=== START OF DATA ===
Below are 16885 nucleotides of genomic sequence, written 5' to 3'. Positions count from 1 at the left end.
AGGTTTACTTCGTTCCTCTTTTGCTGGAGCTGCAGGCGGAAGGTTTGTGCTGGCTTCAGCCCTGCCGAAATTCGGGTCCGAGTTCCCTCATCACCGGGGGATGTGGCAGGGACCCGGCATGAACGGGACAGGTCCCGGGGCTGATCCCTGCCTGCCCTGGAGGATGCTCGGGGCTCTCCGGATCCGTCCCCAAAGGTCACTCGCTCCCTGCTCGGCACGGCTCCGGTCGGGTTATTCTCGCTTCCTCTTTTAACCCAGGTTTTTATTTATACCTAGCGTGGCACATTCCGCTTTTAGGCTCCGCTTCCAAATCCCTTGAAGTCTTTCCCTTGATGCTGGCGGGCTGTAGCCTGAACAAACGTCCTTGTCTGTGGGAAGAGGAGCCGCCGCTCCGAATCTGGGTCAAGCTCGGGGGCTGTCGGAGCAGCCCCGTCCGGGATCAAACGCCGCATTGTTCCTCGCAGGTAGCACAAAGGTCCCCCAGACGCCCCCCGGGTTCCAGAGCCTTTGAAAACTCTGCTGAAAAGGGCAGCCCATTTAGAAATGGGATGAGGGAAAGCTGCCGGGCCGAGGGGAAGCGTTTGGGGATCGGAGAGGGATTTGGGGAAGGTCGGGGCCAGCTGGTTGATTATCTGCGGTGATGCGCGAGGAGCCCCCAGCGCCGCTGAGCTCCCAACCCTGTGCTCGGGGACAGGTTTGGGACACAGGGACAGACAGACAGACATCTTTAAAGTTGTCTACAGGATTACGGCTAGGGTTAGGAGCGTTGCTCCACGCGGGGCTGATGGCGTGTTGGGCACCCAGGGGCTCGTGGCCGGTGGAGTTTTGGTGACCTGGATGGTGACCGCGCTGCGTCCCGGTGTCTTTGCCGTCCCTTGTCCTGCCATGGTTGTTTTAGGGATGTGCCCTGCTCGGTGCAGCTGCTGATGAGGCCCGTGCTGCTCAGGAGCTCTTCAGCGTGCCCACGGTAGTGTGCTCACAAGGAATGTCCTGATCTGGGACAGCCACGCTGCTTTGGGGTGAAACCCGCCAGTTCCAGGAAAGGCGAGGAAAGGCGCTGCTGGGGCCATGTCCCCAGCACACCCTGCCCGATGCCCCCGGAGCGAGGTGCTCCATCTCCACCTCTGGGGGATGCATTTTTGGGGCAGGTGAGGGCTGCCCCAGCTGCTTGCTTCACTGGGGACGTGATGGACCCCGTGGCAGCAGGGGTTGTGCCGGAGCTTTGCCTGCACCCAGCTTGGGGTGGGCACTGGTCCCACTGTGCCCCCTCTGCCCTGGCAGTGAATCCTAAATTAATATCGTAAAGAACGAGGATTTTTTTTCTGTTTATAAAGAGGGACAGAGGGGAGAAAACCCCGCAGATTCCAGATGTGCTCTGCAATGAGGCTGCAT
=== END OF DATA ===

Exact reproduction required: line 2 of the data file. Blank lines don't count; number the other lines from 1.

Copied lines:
AGGTTTACTTCGTTCCTCTTTTGCTGGAGCTGCAGGCGGAAGGTTTGTGCTGGCTTCAGCCCTGCCGAAATTCGGGTCCGAGTTCCCTCATCACCGGGGGATGTGGCAGGGACCCGGCATGAACGGGACAGGTCCCGGGGCTGATCCCTGCCTGCCCTGGAGGATGCTCGGGGCTCTCCGGATCCGTCCCCAAAGGTCACTCGCTCCCTGCTCGGCACGGCTCCGGTCGGGTTATTCTCGCTTCCTCTTTTAACCCAGGTTTTTATTTATACCTAGCGTGGCACATTCCGCTTTTAGGCTCCGCTTCCAAATCCCTTGAAGTCTTTCCCTTGATGCTGGCGGGCTGTAGCCTGAACAAACGTCCTTGTCTGTGGGAAGAGGAGCCGCCGCTCCGAATCTGGGTCAAGCTCGGGGGCTGTCGGAGCAGCCCCGTCCGGGATCAAACGCCGCATTGTTCCTCGCAGGTAGCACAAAGGTCCCCCAGACGCCCCCCGGGTTCCAGAGCCTTTGAAAACTCTGCTGAAAAGGGCAGCCCATTTAGAAATGGGATGAGGGAAAGCTGCCGGGCCGAGGGGAAGCGTTTGGGGATCGGAGAGGGATTTGGGGAAGGTCGGGGCCAGCTGGTTGATTATCTGCGGTGATGCGCGAGGAGCCCCCAGCGCCGCTGAGCTCCCAACCCTGTGCTCGGGGACAGGTTTGGGACACAGGGACAGACAGACAGACATCTTTAAAGTTGTCTACAGGATTACGGCTAGGGTTAGGAGCGTTGCTCCACGCGGGGCTGATGGCGTGTTGGGCACCCAGGGGCTCGTGGCCGGTGGAGTTTTGGTGACCTGGATGGTGACCGCGCTGCGTCCCGGTGTCTTTGCCGTCCCTTGTCCTGCCATGGTTGTTTTAGGGATGTGCCCTGCTCGGTGCAGCTGCTGATGAGGCCCGTGCTGCTCAGGAGCTCTTCAGCGTGCCCACGGTAGTGTGCTCACAAGGAATGTCCTGATCTGGGACAGCCACGCTGCTTTGGGGTGAAACCCGCCAGTTCCAGGAAAGGCGAGGAAAGGCGCTGCTGGGGCCATGTCCCCAGCACACCCTGCCCGATGCCCCCGGAGCGAGGTGCTCCATCTCCACCTCTGGGGGATGCATTTTTGGGGCAGGTGAGGGCTGCCCCAGCTGCTTGCTTCACTGGGGACGTGATGGACCCCGTGGCAGCAGGGGTTGTGCCGGAGCTTTGCCTGCACCCAGCTTGGGGTGGGCACTGGTCCCACTGTGCCCCCTCTGCCCTGGCAGTGAATCCTAAATTAATATCGTAAAGAACGAGGATTTTTTTTCTGTTTATAAAGAGGGACAGAGGGGAGAAAACCCCGCAGATTCCAGATGTGCTCTGCAATGAGGCTGCAT